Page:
The pine needle has been used in basketry for generations. This WPA Photo of young girls weaving pine needle baskets taken by the WPA in Savannah, GA shows a glimpse of what it was like to coil in years past. To this day many basketmakers choose this medium for their work. Coiling is a time consuming process and finished baskets can take many hours. The time spent is well worth it though, because pine needle baskets are fragrant, sturdy and depending on use and care, will last many years.
Pine needle baskets take many forms. You will find traditional forms like these lidded round coiled baskets with pine needle knobs by Lory Brown and this vase with handle of sweetgrass, pineneedles and palmetto coiled by Mary A. Jackson.
Some artists choose a more
contemporary expression in their work. Debora
Muhl coils sculptural pieces in pine needle or sweetgrass such as Afternoon Tea
Basket, an award winning piece which was acquired by Museum of Fine Arts Boston. Both
Ruth Andre and
Other artists, like Kendra Davis, offer both semi-traditional and sculptural pine needle baskets like They Carry Their Eggs Under Their Legs and Hurricane Andrew. Francina and Neil Prince are studio artists who coil sculptural art vessels and functional cremation urns using dyed needles of the Torrey Pine. Susan Roberts of Wind Dancer Creations, creates sculptural coiled pine needle baskets often incorporating walnut slices, leather or feathers. C. Elizabeth Smathers combines coiled pine needle basketry with bases she has formed from shaped and fired raku clay, sliced wood turned wooden vessels or unusual gourd shapes. She is one of the winners in the 2011 NICHE Award - Professional Basketry Category.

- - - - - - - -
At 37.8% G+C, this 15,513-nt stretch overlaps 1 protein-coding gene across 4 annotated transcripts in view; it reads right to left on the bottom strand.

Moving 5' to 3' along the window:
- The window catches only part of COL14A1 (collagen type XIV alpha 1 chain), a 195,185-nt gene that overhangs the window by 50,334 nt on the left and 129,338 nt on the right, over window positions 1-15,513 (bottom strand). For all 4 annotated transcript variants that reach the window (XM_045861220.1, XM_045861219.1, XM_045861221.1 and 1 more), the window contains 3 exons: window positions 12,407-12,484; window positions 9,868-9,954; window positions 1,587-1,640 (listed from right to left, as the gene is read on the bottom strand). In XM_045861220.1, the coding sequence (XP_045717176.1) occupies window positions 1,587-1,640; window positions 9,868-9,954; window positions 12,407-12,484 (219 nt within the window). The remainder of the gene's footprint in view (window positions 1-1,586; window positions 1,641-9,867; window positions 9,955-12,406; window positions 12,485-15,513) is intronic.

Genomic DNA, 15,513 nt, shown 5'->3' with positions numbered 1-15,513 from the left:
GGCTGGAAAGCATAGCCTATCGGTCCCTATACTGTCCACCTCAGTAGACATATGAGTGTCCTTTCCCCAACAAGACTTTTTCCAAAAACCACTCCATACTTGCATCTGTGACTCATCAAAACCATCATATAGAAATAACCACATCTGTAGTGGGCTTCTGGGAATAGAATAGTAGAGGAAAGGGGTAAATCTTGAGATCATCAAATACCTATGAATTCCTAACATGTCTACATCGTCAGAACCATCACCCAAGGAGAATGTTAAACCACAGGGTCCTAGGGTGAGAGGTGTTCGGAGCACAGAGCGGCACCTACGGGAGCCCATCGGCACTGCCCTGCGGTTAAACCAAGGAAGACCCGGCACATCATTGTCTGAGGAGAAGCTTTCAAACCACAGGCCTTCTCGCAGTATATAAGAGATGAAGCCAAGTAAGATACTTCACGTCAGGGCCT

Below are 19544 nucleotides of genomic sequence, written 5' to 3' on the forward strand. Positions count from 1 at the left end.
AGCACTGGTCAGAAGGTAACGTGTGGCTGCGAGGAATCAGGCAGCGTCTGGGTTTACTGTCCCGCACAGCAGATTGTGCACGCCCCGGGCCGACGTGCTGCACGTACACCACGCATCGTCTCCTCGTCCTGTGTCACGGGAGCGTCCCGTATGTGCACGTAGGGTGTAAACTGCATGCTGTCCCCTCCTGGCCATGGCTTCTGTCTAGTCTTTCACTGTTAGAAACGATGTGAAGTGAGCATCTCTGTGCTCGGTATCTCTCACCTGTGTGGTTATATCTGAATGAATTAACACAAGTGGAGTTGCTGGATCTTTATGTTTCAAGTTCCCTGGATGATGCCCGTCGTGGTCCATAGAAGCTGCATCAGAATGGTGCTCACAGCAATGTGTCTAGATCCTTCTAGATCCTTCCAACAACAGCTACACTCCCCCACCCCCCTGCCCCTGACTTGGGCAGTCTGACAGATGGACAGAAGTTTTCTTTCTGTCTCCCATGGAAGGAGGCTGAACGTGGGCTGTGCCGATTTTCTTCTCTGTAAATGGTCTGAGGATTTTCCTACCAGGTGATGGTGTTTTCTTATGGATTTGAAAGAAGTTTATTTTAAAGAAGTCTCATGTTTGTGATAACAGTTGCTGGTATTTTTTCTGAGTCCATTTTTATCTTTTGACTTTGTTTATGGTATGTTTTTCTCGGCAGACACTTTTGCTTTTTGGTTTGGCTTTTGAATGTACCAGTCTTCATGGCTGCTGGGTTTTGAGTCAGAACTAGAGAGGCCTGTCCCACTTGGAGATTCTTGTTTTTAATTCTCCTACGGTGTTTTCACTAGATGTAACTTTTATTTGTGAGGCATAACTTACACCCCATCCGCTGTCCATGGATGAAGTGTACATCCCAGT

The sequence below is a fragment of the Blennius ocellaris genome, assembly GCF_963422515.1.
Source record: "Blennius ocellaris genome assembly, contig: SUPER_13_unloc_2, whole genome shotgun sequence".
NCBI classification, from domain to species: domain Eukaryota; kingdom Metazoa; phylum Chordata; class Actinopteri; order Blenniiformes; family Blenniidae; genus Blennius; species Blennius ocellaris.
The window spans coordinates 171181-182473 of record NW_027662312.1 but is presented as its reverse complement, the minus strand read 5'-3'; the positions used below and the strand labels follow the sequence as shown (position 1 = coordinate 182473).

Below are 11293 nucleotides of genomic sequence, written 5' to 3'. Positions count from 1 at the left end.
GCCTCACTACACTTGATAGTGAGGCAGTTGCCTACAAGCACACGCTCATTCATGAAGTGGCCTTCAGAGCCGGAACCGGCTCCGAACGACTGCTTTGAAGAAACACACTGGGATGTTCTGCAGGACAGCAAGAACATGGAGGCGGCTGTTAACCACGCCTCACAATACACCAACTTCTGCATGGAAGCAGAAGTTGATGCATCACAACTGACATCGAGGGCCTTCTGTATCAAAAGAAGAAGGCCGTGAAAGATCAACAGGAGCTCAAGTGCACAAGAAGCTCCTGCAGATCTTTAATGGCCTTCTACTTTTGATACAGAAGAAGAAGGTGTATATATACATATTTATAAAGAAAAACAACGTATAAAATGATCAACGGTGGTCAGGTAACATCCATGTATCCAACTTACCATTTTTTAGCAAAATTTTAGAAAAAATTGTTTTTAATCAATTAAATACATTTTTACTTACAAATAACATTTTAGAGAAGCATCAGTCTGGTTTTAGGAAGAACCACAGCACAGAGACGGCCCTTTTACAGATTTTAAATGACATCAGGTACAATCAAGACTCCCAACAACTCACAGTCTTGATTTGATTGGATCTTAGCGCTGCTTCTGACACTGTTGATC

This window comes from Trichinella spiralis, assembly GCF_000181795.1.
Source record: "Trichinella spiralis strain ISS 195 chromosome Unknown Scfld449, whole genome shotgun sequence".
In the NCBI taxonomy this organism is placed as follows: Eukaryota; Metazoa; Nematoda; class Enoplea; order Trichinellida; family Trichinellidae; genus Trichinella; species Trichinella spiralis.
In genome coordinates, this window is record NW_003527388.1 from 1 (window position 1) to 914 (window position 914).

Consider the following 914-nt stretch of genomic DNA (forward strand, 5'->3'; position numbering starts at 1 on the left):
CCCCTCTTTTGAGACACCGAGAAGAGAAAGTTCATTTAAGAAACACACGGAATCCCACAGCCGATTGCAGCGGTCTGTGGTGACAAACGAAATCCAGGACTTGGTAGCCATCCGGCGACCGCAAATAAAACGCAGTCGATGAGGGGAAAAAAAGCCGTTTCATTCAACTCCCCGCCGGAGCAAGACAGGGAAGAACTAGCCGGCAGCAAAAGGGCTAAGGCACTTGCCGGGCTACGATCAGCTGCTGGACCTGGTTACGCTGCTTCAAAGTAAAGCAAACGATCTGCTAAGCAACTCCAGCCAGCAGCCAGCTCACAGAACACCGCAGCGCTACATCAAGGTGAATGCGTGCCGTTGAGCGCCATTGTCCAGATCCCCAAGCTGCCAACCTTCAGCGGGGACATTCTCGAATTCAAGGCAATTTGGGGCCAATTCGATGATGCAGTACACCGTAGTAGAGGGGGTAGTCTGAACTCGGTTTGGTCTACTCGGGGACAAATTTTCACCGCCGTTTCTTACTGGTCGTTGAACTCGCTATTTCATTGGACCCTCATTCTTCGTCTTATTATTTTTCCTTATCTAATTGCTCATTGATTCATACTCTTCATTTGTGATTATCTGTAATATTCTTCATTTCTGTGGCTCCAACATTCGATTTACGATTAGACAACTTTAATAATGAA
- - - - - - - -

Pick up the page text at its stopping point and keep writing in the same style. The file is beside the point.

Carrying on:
Many individuals share their love of coiling by teaching. Judy Mulford author of Basic Pine Needle Basketry, has been featured on The Carol Duvall Show on HGTV. Sharol Clay of Fiber Enchantment shares her love of coiling in the workshops she teaches at locations like Common Threads in Solana Beach, California. Pamela Zimmerman who has taken it upon herself to form The Pine Needle Group, has gathered information about pine needle basketry and provided a place for members to exhibit their work.
The talent of these basket artists is very evident as you view their work in these online presentations. This kind of skill level takes practice and patience. I hope their work inspires you to take up the needle and learn for yourself.
I have assembled a pine needle basketmakers directory with links to active basketmakers with a presence on the Web. A variety of Pine Needle Basketry books are also available. If you have information to add, please post your comment to the bulletin board or contact me.
Come and Join
in the BasketMakers
Forum. Lots of friendly basketweavers are gathered there. Click
to enter and read-only or join if you want to post (it's free).
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